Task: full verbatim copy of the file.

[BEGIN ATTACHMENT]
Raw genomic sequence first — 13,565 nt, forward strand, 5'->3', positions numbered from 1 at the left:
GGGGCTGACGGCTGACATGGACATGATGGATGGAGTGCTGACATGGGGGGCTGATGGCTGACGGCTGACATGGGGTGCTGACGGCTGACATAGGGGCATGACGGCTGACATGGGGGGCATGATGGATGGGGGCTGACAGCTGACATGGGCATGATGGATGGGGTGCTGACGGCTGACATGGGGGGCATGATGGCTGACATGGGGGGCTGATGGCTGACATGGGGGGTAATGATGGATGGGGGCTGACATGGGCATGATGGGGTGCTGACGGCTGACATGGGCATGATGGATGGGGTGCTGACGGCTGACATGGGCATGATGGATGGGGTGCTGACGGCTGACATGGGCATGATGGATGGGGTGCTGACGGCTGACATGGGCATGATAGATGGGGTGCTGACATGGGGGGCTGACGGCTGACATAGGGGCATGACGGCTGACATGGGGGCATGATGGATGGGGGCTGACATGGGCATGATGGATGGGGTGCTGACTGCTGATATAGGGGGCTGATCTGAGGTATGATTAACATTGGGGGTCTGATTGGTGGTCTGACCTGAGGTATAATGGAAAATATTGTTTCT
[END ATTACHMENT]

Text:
Raw genomic sequence first — 13,565 nt, forward strand, 5'->3', positions numbered from 1 at the left:
GGGGCTGACGGCTGACATGGACATGATGGATGGAGTGCTGACATGGGGGGCTGATGGCTGACGGCTGACATGGGGTGCTGACGGCTGACATAGGGGCATGACGGCTGACATGGGGGGCATGATGGATGGGGGCTGACAGCTGACATGGGCATGATGGATGGGGTGCTGACGGCTGACATGGGGGGCATGATGGCTGACATGGGGGGCTGATGGCTGACATGGGGGGTAATGATGGATGGGGGCTGACATGGGCATGATGGGGTGCTGACGGCTGACATGGGCATGATGGATGGGGTGCTGACGGCTGACATGGGCATGATGGATGGGGTGCTGACGGCTGACATGGGCATGATGGATGGGGTGCTGACGGCTGACATGGGCATGATAGATGGGGTGCTGACATGGGGGGCTGACGGCTGACATAGGGGCATGACGGCTGACATGGGGGCATGATGGATGGGGGCTGACATGGGCATGATGGATGGGGTGCTGACTGCTGATATAGGGGGCTGATCTGAGGTATGATTAACATTGGGGGTCTGATTGGTGGTCTGACCTGAGGTATAATGGAAAATATTGTTTCT